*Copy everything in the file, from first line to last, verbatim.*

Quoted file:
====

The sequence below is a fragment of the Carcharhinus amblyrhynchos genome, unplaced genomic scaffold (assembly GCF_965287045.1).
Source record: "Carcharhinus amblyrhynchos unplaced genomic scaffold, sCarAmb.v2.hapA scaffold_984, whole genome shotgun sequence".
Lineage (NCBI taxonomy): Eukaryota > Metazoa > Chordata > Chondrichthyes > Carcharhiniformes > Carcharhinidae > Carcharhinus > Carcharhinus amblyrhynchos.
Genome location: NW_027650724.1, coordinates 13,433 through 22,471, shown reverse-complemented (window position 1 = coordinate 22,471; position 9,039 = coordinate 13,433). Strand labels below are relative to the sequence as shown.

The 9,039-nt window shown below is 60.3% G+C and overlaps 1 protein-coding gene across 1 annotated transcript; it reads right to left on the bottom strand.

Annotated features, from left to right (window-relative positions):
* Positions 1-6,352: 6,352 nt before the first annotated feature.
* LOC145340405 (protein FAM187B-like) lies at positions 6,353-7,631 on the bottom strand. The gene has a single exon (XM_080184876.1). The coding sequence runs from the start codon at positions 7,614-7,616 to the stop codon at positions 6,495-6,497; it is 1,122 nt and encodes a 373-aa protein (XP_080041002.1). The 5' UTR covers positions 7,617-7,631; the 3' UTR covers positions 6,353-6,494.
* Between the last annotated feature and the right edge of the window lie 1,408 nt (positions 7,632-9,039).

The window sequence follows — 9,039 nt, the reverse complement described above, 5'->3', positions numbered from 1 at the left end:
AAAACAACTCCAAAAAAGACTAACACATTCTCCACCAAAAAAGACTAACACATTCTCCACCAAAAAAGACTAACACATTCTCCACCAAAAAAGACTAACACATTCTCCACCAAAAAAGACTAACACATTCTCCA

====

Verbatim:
The sequence below is a fragment of the Carcharhinus amblyrhynchos genome, unplaced genomic scaffold (assembly GCF_965287045.1).
Source record: "Carcharhinus amblyrhynchos unplaced genomic scaffold, sCarAmb.v2.hapA scaffold_984, whole genome shotgun sequence".
Lineage (NCBI taxonomy): Eukaryota > Metazoa > Chordata > Chondrichthyes > Carcharhiniformes > Carcharhinidae > Carcharhinus > Carcharhinus amblyrhynchos.
Genome location: NW_027650724.1, coordinates 13,433 through 22,471, shown reverse-complemented (window position 1 = coordinate 22,471; position 9,039 = coordinate 13,433). Strand labels below are relative to the sequence as shown.

The 9,039-nt window shown below is 60.3% G+C and overlaps 1 protein-coding gene across 1 annotated transcript; it reads right to left on the bottom strand.

Annotated features, from left to right (window-relative positions):
* Positions 1-6,352: 6,352 nt before the first annotated feature.
* LOC145340405 (protein FAM187B-like) lies at positions 6,353-7,631 on the bottom strand. The gene has a single exon (XM_080184876.1). The coding sequence runs from the start codon at positions 7,614-7,616 to the stop codon at positions 6,495-6,497; it is 1,122 nt and encodes a 373-aa protein (XP_080041002.1). The 5' UTR covers positions 7,617-7,631; the 3' UTR covers positions 6,353-6,494.
* Between the last annotated feature and the right edge of the window lie 1,408 nt (positions 7,632-9,039).

The window sequence follows — 9,039 nt, the reverse complement described above, 5'->3', positions numbered from 1 at the left end:
AAAACAACTCCAAAAAAGACTAACACATTCTCCACCAAAAAAGACTAACACATTCTCCACCAAAAAAGACTAACACATTCTCCACCAAAAAAGACTAACACATTCTCCACCAAAAAAGACTAACACATTCTCCA